I recently got around to reading Beautiful Fighting Girl by Tamaki Saito (originally published in 2000 as 戦闘美少女の精神分析, lit. ‘A Psychoanalysis of the Beautiful Fighting Girl’). Despite its status alongside Hiroki Azuma’s Otaku: Japan’s Database Animals as one of the landmark publications on “otaku theory”, Beautiful Fighting Girl has made considerably less inroads in English-language scholarship, partly because the English translation only came out in 2011, and partly because Saito’s scholarship is very obviously flawed.
Nevertheless, I thought Beautiful Fighting Girl was a really fascinating read that helped stimulate my own thoughts about otaku sexuality. Saito’s argument that otaku culture is rooted in sexuality is something I find intuitively appealing, not least because I’ve made some similar observations in the past. So in this post, I’d like to critique Saito’s analysis directly, while also building on his more interesting ideas. In this way, I hope to develop a more workable theory of otaku sexuality, or Why Do People Love Their Waifus/Husbandos?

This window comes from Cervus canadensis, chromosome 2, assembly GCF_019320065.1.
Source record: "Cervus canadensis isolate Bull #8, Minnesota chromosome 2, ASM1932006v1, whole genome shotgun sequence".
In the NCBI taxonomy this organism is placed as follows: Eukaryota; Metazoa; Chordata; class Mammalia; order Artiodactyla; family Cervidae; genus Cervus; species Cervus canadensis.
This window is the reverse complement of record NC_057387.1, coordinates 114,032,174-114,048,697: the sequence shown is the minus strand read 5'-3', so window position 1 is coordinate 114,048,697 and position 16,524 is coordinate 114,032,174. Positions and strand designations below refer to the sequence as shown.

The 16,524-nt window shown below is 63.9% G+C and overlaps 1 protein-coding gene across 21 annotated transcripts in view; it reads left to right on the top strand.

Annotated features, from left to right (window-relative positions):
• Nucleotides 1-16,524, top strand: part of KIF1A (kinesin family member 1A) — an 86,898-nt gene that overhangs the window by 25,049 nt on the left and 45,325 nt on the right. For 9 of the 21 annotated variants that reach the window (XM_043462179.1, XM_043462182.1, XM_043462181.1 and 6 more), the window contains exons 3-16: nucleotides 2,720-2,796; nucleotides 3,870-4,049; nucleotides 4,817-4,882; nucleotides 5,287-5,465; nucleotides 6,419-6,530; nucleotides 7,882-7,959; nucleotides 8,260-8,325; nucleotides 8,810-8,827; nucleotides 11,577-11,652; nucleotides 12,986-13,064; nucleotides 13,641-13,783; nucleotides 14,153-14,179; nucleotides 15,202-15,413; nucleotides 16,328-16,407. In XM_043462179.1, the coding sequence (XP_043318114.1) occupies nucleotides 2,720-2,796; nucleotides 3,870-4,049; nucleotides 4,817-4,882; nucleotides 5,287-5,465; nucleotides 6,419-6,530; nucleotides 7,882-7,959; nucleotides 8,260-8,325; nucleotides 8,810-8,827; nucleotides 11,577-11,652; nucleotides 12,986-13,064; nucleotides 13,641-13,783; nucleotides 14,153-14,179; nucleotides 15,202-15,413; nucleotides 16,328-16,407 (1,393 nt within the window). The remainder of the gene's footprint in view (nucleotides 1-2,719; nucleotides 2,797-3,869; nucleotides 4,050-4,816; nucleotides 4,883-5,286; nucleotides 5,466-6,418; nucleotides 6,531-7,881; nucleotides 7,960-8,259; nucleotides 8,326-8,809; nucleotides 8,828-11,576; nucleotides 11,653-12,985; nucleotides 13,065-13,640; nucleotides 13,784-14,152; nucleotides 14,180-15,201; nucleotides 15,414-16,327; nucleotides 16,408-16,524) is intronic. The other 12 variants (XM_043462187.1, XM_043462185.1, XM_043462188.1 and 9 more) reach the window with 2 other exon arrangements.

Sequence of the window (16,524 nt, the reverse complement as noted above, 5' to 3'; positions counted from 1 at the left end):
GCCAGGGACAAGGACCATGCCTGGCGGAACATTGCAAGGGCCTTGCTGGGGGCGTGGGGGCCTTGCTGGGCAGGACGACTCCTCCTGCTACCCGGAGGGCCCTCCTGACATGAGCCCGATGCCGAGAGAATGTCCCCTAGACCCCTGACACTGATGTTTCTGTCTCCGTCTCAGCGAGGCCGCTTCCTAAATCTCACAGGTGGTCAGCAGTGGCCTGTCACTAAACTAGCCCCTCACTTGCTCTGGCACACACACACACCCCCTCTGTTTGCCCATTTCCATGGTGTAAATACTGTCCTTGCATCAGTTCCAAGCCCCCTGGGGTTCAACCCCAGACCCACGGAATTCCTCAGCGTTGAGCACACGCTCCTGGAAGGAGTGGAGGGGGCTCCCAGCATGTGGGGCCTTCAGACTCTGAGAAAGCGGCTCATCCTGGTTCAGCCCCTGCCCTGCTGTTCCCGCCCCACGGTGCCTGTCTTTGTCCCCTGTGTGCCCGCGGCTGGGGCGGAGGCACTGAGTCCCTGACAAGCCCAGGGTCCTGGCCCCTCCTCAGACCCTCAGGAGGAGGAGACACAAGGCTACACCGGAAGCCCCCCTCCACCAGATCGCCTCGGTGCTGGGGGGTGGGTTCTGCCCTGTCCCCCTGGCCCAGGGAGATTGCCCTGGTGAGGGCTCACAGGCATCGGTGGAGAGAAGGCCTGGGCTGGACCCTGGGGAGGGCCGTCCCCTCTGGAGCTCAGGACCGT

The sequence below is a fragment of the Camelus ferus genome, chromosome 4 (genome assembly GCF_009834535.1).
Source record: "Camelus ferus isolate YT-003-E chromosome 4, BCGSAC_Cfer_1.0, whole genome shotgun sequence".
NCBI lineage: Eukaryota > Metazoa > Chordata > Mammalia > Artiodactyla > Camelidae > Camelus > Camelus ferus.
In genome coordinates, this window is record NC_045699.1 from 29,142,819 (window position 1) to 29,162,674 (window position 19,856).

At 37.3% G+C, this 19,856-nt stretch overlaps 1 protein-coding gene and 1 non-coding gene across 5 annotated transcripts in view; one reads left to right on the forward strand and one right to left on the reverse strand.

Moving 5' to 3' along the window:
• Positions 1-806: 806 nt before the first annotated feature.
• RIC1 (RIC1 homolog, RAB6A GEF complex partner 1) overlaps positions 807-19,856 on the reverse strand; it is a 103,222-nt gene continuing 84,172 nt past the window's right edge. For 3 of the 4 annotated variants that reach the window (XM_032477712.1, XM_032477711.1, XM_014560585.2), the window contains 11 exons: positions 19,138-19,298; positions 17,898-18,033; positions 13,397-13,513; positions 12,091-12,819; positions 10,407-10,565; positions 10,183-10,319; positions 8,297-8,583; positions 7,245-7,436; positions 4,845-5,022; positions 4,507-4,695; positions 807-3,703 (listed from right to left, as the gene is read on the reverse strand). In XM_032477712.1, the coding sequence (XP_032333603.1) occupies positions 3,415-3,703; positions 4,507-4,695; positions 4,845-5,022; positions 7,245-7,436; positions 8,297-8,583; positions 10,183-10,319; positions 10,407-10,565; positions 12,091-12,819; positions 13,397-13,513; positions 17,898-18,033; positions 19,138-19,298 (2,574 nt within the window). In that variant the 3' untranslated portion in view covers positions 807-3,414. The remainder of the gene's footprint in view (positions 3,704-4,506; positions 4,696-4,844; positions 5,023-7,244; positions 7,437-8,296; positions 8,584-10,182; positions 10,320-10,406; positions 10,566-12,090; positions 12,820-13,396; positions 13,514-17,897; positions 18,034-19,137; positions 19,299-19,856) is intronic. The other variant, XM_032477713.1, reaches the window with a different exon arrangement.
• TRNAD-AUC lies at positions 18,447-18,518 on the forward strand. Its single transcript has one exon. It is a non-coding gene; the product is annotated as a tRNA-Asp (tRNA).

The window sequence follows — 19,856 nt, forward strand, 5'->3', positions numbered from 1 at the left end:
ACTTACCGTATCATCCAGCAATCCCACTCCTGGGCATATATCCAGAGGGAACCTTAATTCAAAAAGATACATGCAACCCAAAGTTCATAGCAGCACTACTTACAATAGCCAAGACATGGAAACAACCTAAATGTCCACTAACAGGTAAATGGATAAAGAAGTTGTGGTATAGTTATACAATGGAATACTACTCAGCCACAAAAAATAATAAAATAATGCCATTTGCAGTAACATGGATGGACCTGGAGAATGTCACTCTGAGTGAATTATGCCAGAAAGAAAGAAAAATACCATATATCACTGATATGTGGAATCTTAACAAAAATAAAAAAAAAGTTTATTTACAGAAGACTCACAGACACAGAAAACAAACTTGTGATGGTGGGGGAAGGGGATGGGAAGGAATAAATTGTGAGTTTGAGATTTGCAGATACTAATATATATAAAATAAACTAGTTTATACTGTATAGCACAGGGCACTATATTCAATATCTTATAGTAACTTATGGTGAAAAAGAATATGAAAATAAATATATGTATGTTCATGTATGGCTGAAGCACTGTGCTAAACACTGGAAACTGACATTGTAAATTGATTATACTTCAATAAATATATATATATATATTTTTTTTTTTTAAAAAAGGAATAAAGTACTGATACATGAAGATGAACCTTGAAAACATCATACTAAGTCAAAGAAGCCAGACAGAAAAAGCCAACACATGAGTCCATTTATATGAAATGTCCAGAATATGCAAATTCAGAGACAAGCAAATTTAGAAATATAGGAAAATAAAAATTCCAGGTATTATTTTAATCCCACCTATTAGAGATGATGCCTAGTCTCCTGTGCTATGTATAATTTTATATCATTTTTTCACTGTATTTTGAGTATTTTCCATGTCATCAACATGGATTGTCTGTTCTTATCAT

It’s not that Log Horizon is that bad a show. It’s just that from watching the OP you’d think it would at least attempt to have an action scene every episode, instead of long drawn-out scenes showing bored video gamers getting excited over eating sandwiches. Maybe the OP ruined me. Maybe it made me assume the show would be more badass than it actually ended up being. For better or worse, though, the show itself is just a pleasant slice of life romp in an MMORPG world, with some occasional serious plot elements thrown in.